This tutorial will cover starting a new tileset and getting your first, all flat, single tile into the game so you can see it and use it.
So, I am making the following assumptions here:
1) You have 3dsmax installed. (sorry, no link for this one)
2) You have NWMax installed. Be sure to grab the latest version, also ignore all links pointing to a website beyond the vault, all those links are dead now.
3) You have Veltools installed.
4) You have Velmars TilesetCreator installed. note: that the TSC program has a default nwn_set.ini that it installs that has a single error in it. If you open that file, you will find a section that looks like this:
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[Tile-1] Model=new_tile WalkMesh=msb01 TopLeft=Grass TopLeftHeight=0 TopRight=Grass TopRightHeight=0 BottomLeft=Grass BottomLeftHeight=0 BottomRight=Grass BottomRightHeight=0 Top= Right= Bottom= Left= MainLight1=1 MainLight2=1 SourceLight1=1 SourceLight2=1 AnimLoop1=1 AnimLoop2=1 AnimLoop3=1 Doors=0 Sounds=0 PathNode=A Orientation=0 ImageMap2D=none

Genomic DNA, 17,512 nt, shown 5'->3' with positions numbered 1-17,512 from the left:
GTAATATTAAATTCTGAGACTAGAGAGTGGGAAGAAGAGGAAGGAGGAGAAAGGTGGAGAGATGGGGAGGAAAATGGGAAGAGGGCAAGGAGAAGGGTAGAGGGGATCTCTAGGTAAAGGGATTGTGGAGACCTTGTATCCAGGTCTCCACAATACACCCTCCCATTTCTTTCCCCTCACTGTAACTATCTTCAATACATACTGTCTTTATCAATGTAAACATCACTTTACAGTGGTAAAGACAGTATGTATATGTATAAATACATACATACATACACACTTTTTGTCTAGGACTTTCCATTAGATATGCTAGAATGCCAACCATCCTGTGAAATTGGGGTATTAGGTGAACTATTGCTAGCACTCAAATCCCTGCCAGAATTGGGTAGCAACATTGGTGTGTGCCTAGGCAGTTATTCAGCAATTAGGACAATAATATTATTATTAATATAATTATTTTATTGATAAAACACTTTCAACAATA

First off, we have to create a basic .SET file: Unfortunately, TSC can't start the .SET for you directly, it must have a basic .SET file to work from. That .SET does not need any actual tiles, but it does need some basic header information for the TSC to work correctly. If you don't create this or copy from an existing .SET file, TSC will crash when you attempt to add tiles.
What I use is the following basic information, and change it as necessary:
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[GENERAL] Name=mytileset Type=SET Version=V1.0 Interior=0 HasHeightTransition=1 EnvMap=mytileset__ref01 Transition=5 DisplayName=-1 UnlocalizedName=My Tileset Border=Grass Default=Grass Floor=Grass [GRASS] Grass=1 GrassTextureName=my_custom_grass Density=5.000 Height=1.000 AmbientRed=1 AmbientGreen=1 AmbientBlue=1 DiffuseRed=1 DiffuseGreen=1 DiffuseBlue=1 [TERRAIN TYPES] Count=1 [TERRAIN0] Name=grass [CROSSER TYPES] Count=1 [CROSSER0] Name=road